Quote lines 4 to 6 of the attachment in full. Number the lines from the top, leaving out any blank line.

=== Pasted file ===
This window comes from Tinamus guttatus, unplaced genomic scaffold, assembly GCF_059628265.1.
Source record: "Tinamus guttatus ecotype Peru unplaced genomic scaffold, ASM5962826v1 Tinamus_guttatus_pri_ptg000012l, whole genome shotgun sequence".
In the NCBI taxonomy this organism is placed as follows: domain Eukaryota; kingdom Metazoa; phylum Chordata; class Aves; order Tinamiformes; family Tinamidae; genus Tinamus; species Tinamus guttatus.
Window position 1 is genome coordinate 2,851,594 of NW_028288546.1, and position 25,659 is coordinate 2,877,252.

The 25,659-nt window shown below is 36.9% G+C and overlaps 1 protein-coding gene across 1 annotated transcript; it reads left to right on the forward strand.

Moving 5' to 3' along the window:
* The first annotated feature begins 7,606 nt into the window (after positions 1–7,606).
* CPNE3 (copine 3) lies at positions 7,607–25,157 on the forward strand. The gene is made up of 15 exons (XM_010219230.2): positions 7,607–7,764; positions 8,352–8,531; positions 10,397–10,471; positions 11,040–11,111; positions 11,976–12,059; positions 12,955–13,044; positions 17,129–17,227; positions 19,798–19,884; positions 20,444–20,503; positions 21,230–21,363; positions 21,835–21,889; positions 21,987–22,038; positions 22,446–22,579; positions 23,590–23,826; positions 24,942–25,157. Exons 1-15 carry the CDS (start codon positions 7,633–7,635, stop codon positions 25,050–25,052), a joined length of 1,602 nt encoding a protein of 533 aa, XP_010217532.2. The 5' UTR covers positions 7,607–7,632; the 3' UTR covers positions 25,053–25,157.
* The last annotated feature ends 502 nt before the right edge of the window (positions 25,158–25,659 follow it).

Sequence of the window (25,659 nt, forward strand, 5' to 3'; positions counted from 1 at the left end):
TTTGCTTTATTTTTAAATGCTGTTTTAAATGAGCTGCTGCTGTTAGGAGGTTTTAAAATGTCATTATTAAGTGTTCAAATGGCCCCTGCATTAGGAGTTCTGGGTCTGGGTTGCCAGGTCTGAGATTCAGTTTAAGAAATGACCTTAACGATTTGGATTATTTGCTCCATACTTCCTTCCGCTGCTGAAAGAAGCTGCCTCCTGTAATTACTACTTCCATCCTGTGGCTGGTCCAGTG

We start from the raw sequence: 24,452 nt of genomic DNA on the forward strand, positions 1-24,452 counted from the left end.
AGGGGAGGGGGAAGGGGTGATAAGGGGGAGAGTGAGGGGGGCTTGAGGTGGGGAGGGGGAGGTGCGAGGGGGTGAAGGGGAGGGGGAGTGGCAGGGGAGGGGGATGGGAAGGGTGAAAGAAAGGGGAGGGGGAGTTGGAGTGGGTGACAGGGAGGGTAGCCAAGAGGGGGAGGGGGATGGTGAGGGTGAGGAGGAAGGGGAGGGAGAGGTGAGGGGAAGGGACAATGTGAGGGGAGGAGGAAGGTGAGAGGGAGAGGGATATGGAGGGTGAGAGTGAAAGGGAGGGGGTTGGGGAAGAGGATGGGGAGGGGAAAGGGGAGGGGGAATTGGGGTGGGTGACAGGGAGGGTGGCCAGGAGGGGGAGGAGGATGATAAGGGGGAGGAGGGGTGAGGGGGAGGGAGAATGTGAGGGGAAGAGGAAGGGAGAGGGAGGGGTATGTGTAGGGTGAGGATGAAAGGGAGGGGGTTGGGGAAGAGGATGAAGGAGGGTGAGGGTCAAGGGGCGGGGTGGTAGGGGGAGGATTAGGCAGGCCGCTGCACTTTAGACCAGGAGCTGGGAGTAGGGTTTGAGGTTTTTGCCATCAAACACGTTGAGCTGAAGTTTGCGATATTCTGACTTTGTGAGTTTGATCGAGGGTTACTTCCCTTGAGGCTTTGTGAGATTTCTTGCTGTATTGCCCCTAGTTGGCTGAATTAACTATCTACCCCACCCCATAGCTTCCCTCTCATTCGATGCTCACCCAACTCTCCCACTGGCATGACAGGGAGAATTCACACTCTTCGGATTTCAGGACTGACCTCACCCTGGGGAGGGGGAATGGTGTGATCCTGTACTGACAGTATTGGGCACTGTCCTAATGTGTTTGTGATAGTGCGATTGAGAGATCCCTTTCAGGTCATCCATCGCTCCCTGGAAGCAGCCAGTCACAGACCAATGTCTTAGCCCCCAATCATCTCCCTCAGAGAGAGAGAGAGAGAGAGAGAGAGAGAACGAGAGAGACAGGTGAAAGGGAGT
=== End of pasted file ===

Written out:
Window position 1 is genome coordinate 2,851,594 of NW_028288546.1, and position 25,659 is coordinate 2,877,252.

The 25,659-nt window shown below is 36.9% G+C and overlaps 1 protein-coding gene across 1 annotated transcript; it reads left to right on the forward strand.

Moving 5' to 3' along the window: